garden tales from a Brit at home and abroad
Regular readers will know of my great admiration for the American landscape designer Dan Kiley (1912-2004).
I came across an unusual, unrealised garden plan of his, while conducting research for the city of Cambridge Historical Commission. My work was identifying and examining significant private gardens in the heart of that historic Massachusetts city. It was slow, often frustrating, research, trying to locate poorly documented gardens from old client lists, partial addresses, or tantalising but unlabelled photographs.
In Kiley’s Complete Works of America’s Master Landscape Architect, I was intrigued to find a single line entry for a 1995 landscape at the “Phelan House, Cambridge (MA).” No-one seemed to know where or what this project was, and it took some months, and several happy co-incidences, to identify the property, which turned out to be an unassuming mid-nineteenth century house on Foster Street.
Although his designs were usually for large sites, late in his career Kiley had produced a plan for this tiny plot in Cambridge. The house was owned by Ellen Phelan, the New York painter who had recently been appointed as professor of the practice of studio arts at the Visual and Environmental Studies Department in Harvard’s Carpenter Center. (She was later made director and chair of the department.) Kiley knew Phelan and her husband, sculptor Joel Shapiro, and had recently designed a splendid garden for them at Kenjockety, their home in Westport, in upstate New York.
Phelan now invited Kiley to design something for the much more modest grounds around her new Cambridge home. The entire plot was barely 2,000 square foot (0.02 hectares), much of that taken up by the simple clapboard house. At the front was a small strip of land between the house and road, with a driveway and carport to the right. Access to the rear yard lay through the carport and a gate and fence, with the basement steps immediately behind the fence and, beyond that, the back door to the house. The shady rear yard was a rather haphazard shape (simply the residue left after the house had been constructed) and, apart from a few trees on the boundary, largely covered by brick pavers.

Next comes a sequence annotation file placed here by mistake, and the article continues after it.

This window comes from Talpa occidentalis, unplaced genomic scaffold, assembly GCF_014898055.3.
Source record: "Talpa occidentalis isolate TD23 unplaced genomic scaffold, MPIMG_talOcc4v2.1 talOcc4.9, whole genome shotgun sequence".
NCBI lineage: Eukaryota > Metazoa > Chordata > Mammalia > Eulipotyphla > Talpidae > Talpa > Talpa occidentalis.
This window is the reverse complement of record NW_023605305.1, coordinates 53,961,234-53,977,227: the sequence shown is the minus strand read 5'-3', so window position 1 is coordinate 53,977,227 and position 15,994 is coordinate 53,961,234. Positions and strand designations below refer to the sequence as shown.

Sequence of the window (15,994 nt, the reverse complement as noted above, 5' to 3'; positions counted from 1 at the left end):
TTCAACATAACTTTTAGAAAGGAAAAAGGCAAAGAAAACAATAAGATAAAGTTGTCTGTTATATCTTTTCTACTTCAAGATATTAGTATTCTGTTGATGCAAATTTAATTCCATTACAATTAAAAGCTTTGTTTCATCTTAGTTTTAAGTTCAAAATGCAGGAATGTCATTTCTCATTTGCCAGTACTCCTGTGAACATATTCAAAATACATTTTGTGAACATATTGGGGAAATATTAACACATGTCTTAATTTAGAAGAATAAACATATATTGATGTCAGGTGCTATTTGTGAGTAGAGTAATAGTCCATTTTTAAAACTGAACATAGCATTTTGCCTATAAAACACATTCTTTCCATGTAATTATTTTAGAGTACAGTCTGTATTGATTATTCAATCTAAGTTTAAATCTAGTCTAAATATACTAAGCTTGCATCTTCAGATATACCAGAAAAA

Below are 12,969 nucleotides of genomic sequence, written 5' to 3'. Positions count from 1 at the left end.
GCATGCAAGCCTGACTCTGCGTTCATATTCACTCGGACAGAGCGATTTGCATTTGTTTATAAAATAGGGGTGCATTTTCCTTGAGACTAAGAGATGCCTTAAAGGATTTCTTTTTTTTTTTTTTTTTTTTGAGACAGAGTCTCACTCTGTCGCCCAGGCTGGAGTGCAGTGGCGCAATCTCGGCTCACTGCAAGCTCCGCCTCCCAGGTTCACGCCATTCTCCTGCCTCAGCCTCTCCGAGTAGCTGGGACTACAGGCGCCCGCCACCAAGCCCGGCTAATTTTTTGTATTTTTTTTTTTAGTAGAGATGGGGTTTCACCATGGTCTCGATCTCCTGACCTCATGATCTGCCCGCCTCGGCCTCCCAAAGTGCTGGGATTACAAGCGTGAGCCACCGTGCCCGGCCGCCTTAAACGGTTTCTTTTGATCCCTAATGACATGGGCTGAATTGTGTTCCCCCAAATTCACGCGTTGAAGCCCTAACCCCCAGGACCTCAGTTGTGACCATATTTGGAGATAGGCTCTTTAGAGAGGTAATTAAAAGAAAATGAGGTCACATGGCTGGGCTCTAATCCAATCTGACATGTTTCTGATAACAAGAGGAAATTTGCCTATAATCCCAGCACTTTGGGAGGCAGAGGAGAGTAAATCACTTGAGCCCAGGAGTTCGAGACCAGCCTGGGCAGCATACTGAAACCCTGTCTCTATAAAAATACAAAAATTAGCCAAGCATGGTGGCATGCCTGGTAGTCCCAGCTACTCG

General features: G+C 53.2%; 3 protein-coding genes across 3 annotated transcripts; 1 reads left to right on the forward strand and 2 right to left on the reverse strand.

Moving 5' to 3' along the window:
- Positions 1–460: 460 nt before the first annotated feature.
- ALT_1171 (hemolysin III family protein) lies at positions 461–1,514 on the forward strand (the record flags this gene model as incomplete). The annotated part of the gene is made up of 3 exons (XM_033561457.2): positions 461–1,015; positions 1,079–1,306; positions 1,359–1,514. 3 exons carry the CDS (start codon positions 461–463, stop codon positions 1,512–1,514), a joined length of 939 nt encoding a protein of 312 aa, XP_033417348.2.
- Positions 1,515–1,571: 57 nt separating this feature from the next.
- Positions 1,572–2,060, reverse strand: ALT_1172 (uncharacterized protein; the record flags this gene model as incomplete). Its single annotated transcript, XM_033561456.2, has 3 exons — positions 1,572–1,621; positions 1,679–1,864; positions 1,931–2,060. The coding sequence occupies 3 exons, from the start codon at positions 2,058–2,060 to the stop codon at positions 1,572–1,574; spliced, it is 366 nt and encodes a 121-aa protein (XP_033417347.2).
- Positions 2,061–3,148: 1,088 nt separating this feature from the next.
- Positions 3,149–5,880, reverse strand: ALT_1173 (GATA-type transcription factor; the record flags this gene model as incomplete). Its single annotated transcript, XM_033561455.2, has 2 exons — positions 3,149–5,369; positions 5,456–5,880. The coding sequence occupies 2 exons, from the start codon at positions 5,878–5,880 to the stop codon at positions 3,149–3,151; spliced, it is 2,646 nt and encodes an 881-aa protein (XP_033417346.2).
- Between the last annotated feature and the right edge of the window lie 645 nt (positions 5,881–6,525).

At the same time that Kiley was considering the outdoor space, architect Catherine Lassen was advising on changes to the house, including ways of opening it up more clearly to the backyard. She remembers informal meetings with Kiley and Phelan, to discuss ideas and options. They talked about ways of making the outdoor space into a clear and substantial room, and about varied ways of perceiving and exploring scale in this tiny property. Among her suggestions was the idea of a new summerhouse adjoining a room at the rear of the property.
Late in 1995, Kiley produced a schematic plan for the plot. The original was probably subsequently destroyed in a fire at Kiley’s home. But Jane Amidon, the landscape architect who worked with him on the project at Foster Street, retained a copy, and has kindly made it available.
The plan revealed a simple design, seeming effortlessly to overcome the many challenges of the site. It related perfectly to its surroundings, not just supporting the built architecture but, like so much of Kiley’s work, creating a space that integrated buildings and site, and that somehow added a new dimension.